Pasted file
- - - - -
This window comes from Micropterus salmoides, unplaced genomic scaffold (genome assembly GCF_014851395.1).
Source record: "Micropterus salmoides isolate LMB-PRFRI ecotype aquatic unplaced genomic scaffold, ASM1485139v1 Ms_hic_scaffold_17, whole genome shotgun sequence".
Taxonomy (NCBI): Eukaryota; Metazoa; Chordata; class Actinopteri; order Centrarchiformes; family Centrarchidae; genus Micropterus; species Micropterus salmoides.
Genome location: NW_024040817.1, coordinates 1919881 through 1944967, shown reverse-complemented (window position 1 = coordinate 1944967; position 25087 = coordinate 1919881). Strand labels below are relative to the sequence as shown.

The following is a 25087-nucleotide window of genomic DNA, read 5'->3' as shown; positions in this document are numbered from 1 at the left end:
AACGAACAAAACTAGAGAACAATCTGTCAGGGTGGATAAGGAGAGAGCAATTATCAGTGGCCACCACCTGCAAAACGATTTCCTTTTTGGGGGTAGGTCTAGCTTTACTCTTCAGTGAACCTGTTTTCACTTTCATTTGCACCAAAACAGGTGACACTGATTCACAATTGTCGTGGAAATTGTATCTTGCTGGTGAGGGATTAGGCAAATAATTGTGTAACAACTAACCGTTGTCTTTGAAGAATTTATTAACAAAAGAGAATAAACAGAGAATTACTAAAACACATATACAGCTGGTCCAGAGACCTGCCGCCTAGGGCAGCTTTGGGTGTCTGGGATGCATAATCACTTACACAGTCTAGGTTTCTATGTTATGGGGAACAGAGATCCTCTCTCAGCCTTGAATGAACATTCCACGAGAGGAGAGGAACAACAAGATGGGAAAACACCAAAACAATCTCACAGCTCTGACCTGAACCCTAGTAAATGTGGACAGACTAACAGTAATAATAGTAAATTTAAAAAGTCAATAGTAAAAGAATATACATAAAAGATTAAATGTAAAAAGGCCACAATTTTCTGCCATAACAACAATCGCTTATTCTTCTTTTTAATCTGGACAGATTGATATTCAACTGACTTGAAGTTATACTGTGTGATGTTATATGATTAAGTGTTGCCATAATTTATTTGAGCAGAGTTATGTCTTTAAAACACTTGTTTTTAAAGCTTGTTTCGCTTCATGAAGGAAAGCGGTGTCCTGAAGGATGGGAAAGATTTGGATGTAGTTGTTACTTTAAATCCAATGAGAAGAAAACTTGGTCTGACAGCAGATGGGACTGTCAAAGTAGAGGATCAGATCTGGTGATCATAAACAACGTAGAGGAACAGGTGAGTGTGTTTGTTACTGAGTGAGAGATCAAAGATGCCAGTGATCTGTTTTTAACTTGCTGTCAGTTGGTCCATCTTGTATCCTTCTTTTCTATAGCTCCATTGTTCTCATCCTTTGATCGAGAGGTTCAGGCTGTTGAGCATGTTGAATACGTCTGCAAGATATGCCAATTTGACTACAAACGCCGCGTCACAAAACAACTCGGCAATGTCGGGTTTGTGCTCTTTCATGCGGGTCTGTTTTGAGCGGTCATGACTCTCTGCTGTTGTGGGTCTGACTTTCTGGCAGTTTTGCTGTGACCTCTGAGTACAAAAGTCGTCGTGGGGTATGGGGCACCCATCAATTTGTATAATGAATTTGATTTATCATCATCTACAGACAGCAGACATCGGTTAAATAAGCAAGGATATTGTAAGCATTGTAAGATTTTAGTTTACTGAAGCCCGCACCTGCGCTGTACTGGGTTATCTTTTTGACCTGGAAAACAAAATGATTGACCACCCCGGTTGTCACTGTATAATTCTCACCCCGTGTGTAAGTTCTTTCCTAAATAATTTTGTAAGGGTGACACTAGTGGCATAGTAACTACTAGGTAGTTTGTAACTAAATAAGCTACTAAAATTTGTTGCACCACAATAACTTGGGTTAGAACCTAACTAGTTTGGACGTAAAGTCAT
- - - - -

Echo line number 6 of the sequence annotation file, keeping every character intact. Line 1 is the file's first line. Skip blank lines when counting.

AACGAACAAAACTAGAGAACAATCTGTCAGGGTGGATAAGGAGAGAGCAATTATCAGTGGCCACCACCTGCAAAACGATTTCCTTTTTGGGGGTAGGTCTAGCTTTACTCTTCAGTGAACCTGTTTTCACTTTCATTTGCACCAAAACAGGTGACACTGATTCACAATTGTCGTGGAAATTGTATCTTGCTGGTGAGGGATTAGGCAAATAATTGTGTAACAACTAACCGTTGTCTTTGAAGAATTTATTAACAAAAGAGAATAAACAGAGAATTACTAAAACACATATACAGCTGGTCCAGAGACCTGCCGCCTAGGGCAGCTTTGGGTGTCTGGGATGCATAATCACTTACACAGTCTAGGTTTCTATGTTATGGGGAACAGAGATCCTCTCTCAGCCTTGAATGAACATTCCACGAGAGGAGAGGAACAACAAGATGGGAAAACACCAAAACAATCTCACAGCTCTGACCTGAACCCTAGTAAATGTGGACAGACTAACAGTAATAATAGTAAATTTAAAAAGTCAATAGTAAAAGAATATACATAAAAGATTAAATGTAAAAAGGCCACAATTTTCTGCCATAACAACAATCGCTTATTCTTCTTTTTAATCTGGACAGATTGATATTCAACTGACTTGAAGTTATACTGTGTGATGTTATATGATTAAGTGTTGCCATAATTTATTTGAGCAGAGTTATGTCTTTAAAACACTTGTTTTTAAAGCTTGTTTCGCTTCATGAAGGAAAGCGGTGTCCTGAAGGATGGGAAAGATTTGGATGTAGTTGTTACTTTAAATCCAATGAGAAGAAAACTTGGTCTGACAGCAGATGGGACTGTCAAAGTAGAGGATCAGATCTGGTGATCATAAACAACGTAGAGGAACAGGTGAGTGTGTTTGTTACTGAGTGAGAGATCAAAGATGCCAGTGATCTGTTTTTAACTTGCTGTCAGTTGGTCCATCTTGTATCCTTCTTTTCTATAGCTCCATTGTTCTCATCCTTTGATCGAGAGGTTCAGGCTGTTGAGCATGTTGAATACGTCTGCAAGATATGCCAATTTGACTACAAACGCCGCGTCACAAAACAACTCGGCAATGTCGGGTTTGTGCTCTTTCATGCGGGTCTGTTTTGAGCGGTCATGACTCTCTGCTGTTGTGGGTCTGACTTTCTGGCAGTTTTGCTGTGACCTCTGAGTACAAAAGTCGTCGTGGGGTATGGGGCACCCATCAATTTGTATAATGAATTTGATTTATCATCATCTACAGACAGCAGACATCGGTTAAATAAGCAAGGATATTGTAAGCATTGTAAGATTTTAGTTTACTGAAGCCCGCACCTGCGCTGTACTGGGTTATCTTTTTGACCTGGAAAACAAAATGATTGACCACCCCGGTTGTCACTGTATAATTCTCACCCCGTGTGTAAGTTCTTTCCTAAATAATTTTGTAAGGGTGACACTAGTGGCATAGTAACTACTAGGTAGTTTGTAACTAAATAAGCTACTAAAATTTGTTGCACCACAATAACTTGGGTTAGAACCTAACTAGTTTGGACGTAAAGTCAT